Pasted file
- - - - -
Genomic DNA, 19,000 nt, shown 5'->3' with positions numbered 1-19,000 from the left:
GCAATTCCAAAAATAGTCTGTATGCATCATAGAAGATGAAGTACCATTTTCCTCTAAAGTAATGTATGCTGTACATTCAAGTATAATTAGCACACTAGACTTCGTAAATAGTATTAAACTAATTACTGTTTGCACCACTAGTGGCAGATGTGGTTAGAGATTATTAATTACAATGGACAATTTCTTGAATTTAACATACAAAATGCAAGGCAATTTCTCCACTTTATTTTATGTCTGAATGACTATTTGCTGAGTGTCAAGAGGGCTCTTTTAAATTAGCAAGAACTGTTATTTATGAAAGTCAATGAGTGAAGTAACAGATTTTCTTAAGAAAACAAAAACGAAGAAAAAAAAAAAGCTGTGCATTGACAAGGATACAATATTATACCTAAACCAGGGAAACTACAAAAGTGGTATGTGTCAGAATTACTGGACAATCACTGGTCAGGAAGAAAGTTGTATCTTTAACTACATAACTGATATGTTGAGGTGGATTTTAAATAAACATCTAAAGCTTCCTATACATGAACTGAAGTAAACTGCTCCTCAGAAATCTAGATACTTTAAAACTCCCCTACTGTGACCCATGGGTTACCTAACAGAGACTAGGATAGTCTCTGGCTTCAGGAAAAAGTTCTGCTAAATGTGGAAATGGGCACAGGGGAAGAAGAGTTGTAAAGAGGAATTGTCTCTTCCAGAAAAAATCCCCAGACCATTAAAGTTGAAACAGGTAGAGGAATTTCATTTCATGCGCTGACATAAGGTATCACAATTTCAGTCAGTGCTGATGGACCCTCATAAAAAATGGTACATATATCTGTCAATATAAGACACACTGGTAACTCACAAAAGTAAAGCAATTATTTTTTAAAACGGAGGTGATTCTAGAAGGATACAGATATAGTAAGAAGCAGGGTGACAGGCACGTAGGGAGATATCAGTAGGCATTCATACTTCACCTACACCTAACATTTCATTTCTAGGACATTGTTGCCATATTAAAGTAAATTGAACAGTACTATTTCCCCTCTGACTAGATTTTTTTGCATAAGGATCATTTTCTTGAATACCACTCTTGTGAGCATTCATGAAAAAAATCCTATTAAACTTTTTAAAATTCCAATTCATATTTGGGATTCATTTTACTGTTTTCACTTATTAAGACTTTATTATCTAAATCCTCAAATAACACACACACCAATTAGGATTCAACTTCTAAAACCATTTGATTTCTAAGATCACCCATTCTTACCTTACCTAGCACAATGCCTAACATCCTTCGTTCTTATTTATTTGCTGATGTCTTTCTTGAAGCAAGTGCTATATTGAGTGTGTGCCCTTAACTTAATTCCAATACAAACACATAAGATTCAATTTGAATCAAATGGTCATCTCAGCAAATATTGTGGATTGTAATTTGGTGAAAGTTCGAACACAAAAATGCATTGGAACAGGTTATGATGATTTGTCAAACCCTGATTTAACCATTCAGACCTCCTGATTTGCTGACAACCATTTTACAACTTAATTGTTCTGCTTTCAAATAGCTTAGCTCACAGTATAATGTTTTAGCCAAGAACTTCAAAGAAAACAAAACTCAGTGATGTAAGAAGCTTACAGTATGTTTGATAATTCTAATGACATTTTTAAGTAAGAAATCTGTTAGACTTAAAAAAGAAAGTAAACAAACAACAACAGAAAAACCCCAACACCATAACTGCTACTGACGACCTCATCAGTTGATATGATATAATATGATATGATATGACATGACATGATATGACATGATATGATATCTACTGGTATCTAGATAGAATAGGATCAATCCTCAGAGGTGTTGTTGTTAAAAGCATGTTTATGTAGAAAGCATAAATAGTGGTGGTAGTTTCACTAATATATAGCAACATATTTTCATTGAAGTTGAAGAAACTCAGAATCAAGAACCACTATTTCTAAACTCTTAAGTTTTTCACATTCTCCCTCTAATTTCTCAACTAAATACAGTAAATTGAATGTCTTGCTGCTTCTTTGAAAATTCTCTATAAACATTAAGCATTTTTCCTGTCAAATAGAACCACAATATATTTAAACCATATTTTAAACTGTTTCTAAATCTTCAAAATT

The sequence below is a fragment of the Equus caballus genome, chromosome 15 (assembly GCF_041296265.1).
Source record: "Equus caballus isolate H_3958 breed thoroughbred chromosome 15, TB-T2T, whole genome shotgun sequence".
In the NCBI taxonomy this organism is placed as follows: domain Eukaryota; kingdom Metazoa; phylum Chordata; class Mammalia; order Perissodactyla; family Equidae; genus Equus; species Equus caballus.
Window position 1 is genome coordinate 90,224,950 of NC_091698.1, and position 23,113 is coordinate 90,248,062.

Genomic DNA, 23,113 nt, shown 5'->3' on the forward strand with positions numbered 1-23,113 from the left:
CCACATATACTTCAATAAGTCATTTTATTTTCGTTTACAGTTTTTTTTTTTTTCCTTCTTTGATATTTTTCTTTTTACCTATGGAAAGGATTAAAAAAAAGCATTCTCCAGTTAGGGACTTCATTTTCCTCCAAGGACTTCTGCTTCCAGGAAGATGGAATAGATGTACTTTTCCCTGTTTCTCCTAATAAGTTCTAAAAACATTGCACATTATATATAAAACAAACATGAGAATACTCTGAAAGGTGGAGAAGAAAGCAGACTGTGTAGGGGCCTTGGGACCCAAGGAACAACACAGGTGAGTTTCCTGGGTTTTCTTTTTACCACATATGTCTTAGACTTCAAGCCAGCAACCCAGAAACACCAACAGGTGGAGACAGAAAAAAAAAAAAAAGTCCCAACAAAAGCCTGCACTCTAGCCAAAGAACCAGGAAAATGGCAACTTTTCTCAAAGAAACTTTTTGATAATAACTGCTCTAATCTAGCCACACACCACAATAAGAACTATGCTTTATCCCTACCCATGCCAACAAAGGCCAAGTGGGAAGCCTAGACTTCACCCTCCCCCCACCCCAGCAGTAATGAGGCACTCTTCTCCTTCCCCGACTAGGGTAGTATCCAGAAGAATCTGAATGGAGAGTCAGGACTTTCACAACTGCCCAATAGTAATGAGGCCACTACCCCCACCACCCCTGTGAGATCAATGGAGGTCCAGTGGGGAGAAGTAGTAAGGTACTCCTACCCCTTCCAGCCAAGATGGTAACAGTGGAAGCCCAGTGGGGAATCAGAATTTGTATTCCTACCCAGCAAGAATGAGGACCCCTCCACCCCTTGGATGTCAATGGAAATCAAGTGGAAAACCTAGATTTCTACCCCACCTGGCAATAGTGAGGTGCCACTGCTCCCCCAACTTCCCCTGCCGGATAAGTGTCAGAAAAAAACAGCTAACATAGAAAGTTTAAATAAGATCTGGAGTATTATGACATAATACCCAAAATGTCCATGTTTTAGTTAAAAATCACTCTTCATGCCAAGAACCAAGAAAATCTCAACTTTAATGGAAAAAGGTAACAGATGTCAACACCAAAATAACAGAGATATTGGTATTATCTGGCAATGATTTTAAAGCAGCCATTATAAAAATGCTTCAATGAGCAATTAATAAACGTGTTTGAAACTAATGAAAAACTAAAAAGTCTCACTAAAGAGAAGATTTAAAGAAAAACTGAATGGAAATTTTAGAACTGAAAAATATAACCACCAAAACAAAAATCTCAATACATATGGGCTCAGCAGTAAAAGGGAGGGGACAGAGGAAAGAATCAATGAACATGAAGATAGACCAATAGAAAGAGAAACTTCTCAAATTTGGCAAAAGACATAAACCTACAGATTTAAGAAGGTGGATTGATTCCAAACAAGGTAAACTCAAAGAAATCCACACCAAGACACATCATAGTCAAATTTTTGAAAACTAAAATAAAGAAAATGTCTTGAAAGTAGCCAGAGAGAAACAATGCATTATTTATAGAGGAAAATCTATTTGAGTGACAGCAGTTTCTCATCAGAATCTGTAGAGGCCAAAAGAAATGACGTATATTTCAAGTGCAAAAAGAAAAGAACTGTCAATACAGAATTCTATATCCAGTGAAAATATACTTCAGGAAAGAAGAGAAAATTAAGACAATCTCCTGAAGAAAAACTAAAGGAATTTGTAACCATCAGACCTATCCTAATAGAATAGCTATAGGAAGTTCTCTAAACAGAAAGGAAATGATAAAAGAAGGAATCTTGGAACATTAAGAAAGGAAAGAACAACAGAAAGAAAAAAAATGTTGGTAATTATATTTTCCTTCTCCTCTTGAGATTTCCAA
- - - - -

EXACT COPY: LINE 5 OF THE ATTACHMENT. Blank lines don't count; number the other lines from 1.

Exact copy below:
In the NCBI taxonomy this organism is placed as follows: domain Eukaryota; kingdom Metazoa; phylum Chordata; class Mammalia; order Perissodactyla; family Equidae; genus Equus; species Equus caballus.